Cyber and Information Security – How to series
#3 Defining your project plan
A much used saying from my time in the police was “Failing to plan is planning to fail”. And this is an adage that you ignore at your peril.
The first stage of any project is, as we have already covered in our “How to series # 2”, to work out where we are starting from and where we are going to. Your project plan is working out how you get there.
- Define the scope of the project and appoint a Project Manager.
Will the project follow the Gap Analysis already done? Or, if this was business wide, are you going to limit the scope? Focus on the high-risk areas identified via the Gap Analysis first. Before moving onto other less vulnerable areas of the business. Appoint a Project Manager (PM) with enough seniority and gravitas to drive the project and make it happen. Or make it clear that the PM chosen has the authority of the board to make change. IT should not be the project manager. Their job is to make the IT “work”. Information and cyber security are much bigger than just IT alone. Think of this in terms of business resilience. It is a governance, whole business risk issue. The other thing is that by making IT the project manager is that the entire project will be seen by others as an “IT thing” and you will rapidly lose the engagement of everyone else.
- Bring all stakeholders into the project
For a project to succeed, you need to get “buy in” from the whole business. And the way to do that is to get everyone with a stake in the project, involved from the start. It’s all about engagement and empowerment. And this is where the choice of project manager is important. They need to have enough authority within the organisation to drive the project on, sometimes against many other competing priorities. They also need to be able to build a well-functioning team and manage the challenges posed by different personalities and different priorities and quite possibly a challenging budget. If people feel and have a real say in the planning and implementation of a project they will be truly engaged and onboard with what you are trying to achieve, and when you have this the likelihood of success receives a huge boost – No one likes something they are involved to fail!
- Define your deliverables and identify milestones
What are your targets and KPI’s that you will measure progress by? What are the key points along the way that you can point to in order to advertise your success? These need to be clearly identified, with realistic timescales established for achieving them. All parties need to understand what these deliverables and milestones are and what other key dependencies are involved in meeting those targets. i.e. Is one person’s target effected by another’s progress? And importantly, all parties need to “sign up” to and be committed to those targets.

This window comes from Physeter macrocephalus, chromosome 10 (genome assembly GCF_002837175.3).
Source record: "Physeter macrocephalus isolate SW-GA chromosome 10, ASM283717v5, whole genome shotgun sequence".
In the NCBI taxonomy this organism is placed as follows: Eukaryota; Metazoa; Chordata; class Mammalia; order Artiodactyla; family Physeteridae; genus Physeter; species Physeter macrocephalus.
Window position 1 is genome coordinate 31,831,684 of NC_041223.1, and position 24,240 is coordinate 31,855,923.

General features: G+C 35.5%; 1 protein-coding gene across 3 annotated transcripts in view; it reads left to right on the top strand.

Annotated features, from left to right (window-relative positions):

- Regular project update meetings
Communication is key to keeping a project on track and keeping all parties engaged. These project update meetings should involve all parties and be open and transparent. Stakeholders should be held to account and if necessary challenged on the progress of their individual contributions. And if the allocation of resources is insufficient to enable that progress, then resource should be made available or reallocated to support that stakeholder. Try to avoid a “blame game” type environment and you will avoid hidden errors and unreported failings. Being able to admit when things have gone wrong and then being allowed to put it right, with additional support if needed, is the way to build that open and transparent team ethos.
- Celebrate your wins !
When you reach a milestone in your project – shout about it! By celebrating the fact that a milestone has been reached, your team will receive recognition for all their hard work. The organisation will see that the trust placed in the project manager is well founded and that the resources expended are worthwhile – And that the project should be allowed to continue. Success also breeds success. High performing teams will continue to perform well when projects they are involved in succeed.
The next in this series of 10 articles to help you build cyber resilience in your organisation will be “Data Mapping”
Gary Peace is the CEO & Founder of ESID Consulting, specialising in Insider Threat, Cyber / Information Security and e-Discovery. He was for 18 years a Police Officer in New Scotland Yards, Metropolitan Police. Is a former Head of Digital Forensics at the Competition & Markets Authority. And currently serves as a County Councillor and is also Vice Chair of Governors at The Island Free School on the Isle of Wight.
Email: email@example.com Tel 07973 333 106 Website www.esid.co.uk